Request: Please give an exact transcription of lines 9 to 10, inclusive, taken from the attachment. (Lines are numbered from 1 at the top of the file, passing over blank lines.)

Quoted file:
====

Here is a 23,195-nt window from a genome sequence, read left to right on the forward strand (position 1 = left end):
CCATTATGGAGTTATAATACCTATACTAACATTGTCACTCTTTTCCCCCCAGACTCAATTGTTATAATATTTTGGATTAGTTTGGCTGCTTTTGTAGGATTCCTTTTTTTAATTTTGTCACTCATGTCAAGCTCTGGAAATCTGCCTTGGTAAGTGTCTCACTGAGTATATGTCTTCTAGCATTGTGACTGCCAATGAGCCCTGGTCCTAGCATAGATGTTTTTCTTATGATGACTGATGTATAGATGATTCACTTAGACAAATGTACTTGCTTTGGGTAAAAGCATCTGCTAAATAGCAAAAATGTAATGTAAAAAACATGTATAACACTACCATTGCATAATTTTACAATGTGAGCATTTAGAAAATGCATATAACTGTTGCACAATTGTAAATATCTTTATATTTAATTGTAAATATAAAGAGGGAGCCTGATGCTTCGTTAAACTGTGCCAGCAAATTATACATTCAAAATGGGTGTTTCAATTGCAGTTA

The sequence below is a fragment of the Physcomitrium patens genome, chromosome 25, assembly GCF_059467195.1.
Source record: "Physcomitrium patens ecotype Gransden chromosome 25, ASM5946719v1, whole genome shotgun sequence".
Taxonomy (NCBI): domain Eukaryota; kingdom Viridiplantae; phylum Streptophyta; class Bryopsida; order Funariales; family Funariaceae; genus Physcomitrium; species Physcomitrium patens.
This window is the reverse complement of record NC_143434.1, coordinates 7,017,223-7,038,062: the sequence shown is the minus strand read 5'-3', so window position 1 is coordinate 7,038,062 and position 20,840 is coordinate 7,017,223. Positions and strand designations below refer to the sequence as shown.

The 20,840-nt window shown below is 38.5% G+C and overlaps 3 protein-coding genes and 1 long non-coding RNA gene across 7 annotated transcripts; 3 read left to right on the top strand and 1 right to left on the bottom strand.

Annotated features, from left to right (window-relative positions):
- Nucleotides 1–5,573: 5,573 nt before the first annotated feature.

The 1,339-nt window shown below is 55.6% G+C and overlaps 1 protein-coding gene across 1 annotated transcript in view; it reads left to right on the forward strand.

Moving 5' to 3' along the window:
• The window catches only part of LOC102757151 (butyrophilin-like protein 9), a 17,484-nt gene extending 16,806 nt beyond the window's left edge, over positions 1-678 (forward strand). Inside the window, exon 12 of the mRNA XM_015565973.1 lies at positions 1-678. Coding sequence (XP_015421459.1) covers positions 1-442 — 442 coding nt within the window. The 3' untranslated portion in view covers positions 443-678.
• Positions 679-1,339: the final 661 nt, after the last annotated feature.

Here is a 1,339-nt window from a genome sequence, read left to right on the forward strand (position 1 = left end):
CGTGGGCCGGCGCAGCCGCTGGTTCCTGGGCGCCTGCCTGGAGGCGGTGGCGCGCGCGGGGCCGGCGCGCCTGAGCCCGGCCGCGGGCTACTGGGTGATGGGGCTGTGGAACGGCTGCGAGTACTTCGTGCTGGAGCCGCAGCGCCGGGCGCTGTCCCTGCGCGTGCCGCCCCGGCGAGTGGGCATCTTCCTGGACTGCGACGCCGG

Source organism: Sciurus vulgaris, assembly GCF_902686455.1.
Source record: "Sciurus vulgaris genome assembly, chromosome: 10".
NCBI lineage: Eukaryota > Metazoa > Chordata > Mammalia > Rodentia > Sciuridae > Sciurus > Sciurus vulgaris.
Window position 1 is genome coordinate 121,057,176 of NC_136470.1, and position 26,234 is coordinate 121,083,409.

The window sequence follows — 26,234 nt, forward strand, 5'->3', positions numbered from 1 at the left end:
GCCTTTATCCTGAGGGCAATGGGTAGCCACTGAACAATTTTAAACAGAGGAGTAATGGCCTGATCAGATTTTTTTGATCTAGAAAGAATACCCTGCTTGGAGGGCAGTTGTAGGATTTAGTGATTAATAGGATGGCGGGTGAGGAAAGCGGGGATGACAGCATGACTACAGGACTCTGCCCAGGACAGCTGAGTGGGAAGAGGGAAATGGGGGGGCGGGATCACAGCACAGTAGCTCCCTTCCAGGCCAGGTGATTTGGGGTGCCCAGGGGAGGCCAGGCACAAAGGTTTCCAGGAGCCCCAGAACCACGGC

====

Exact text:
- Nucleotides 1–5,573: 5,573 nt before the first annotated feature.

The 1,339-nt window shown below is 55.6% G+C and overlaps 1 protein-coding gene across 1 annotated transcript in view; it reads left to right on the forward strand.